Pentagon relaxes rules for battling ISIS

A pair of U.S. Air Force F-15E Strike Eagles fly over northern Iraq after conducting airstrikes in Syria © US AIR FORCE
Secretary of Defense Ash Carter said that the Pentagon is prepared to give US troops more leeway in fighting against Islamic State militants. Lawmakers have been calling the existing rules of engagement too restrictive for several months.

"If you look at the data, the thing that most enhances the impact of the air campaign is better and better intelligence.” Carter said on MSNBC's Morning Joe show. “We're prepared to change the rules of engagement."

The defense secretary noted that the US-led coalition is has recently been engaging different types of ISIS targets.  

"We've changed tactics, as we just did in the case of the fuel trucks," he said.

Earlier this week, airstrikes conducted by the United States have destroyed at least 116 trucks used by Islamic State to smuggle crude oil in Syria. The move was lauded as a success, and its effectiveness was attributed to better intelligence and a greater willingness to inflict damage on Syrian infrastructure.

Previously, targets would be damaged and not destroyed, in order to leave Syria with oil production capabilities after the defeat of Islamic State (IS, formerly ISIS/ISIL).

"The oil infrastructure is something that the civilian population benefits from, as well," Carter said.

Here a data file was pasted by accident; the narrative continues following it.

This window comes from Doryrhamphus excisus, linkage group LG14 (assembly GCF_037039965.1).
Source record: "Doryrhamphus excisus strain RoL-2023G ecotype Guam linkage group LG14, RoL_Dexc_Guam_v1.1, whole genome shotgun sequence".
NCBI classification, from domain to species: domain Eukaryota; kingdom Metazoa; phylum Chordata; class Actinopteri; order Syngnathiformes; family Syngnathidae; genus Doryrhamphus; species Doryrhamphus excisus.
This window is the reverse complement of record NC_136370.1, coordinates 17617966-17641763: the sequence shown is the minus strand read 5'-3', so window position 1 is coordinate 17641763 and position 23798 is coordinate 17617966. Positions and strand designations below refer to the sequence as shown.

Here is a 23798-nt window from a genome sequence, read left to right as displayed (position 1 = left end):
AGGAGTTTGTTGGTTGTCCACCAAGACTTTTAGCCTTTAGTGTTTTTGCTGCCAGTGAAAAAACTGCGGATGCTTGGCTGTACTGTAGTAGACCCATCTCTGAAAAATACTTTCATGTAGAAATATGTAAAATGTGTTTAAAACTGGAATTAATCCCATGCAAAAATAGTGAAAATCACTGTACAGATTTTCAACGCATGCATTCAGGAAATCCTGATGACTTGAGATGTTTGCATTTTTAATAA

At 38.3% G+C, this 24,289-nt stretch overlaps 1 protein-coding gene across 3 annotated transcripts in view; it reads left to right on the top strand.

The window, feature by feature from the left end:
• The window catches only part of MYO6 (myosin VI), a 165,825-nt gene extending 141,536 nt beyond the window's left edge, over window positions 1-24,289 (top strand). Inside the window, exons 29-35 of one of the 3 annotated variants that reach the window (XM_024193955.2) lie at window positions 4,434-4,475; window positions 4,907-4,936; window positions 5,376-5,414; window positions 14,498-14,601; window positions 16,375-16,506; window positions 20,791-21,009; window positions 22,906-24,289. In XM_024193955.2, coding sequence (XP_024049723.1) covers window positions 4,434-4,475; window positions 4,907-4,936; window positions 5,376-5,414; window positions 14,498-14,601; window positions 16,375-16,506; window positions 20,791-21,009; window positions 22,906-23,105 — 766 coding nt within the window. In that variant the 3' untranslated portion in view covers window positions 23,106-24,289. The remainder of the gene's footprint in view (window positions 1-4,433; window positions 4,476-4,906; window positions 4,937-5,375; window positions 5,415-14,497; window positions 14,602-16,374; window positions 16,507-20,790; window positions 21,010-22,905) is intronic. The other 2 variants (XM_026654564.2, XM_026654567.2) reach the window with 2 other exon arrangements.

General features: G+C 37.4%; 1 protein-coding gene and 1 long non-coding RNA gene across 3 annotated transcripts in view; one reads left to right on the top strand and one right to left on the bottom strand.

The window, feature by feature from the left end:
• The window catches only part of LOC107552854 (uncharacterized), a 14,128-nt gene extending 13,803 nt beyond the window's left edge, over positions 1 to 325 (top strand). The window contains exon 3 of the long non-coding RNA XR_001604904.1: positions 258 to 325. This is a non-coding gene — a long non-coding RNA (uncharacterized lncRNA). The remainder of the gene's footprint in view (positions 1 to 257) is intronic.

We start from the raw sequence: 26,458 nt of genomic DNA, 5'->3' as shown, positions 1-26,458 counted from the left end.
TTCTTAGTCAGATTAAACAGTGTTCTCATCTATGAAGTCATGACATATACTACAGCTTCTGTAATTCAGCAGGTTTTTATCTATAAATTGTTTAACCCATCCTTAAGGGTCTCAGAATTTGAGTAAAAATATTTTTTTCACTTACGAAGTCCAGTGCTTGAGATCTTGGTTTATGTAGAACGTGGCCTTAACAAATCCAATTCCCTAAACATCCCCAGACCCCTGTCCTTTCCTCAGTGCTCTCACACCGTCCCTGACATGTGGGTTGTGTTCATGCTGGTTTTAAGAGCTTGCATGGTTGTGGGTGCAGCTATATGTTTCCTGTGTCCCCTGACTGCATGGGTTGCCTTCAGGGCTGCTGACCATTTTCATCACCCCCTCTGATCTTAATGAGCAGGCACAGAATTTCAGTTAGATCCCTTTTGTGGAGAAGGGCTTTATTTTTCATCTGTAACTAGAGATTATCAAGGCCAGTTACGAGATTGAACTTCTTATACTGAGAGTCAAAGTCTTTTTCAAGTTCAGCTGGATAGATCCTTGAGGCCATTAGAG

The Pentagon had previously justified the current rules of engagement as necessarily strict to keep civilian casualties low. IS militants often hide in public places that would lead to significant collateral damage if hit by an airstrike.

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The Obama administration has come under heavy fire for the policy, with critics calling the rules too restrictive, noting the majority of US-led coalition aircraft return from their missions without dropping a single bomb.

Senator Tom Cotton (R-Arkansas) said that the tight rules of engagement are one of the first things service members ask him about when he visits overseas.

"They want to know in most countries if we're committed to victory," he told the Washington Examiner. "In Iraq against the Islamic State, in Afghanistan against the Taliban and Al-Qaeda and now the Islamic State as well, and had some real reservations about the constraints put on their freedom of action in fighting the bad guys."

Pressure to ratchet up the effort against IS increased due to Friday’s terrorist attack in Paris, France that left at least 129 dead. President Obama spoke about the need to defeat IS in the wake of the attacks on Monday, but he did not specifically address the restrictions on military action.

Russia was on the receiving end of its own terrorist attack last month, when IS destroyed a Russian charter jet with a bomb, killing all 224 people on board. In the wake of this attack and the one in Paris, Russia and France have forged a new alliance that was announce on Tuesday. The two countries are sharply intensifying their attacks on IS, with France carrying out a massive bombing campaign of an IS headquarters and Russia “doubling” the number of sorties being carried out, according to Russian Defense Minister Sergey Shoigu.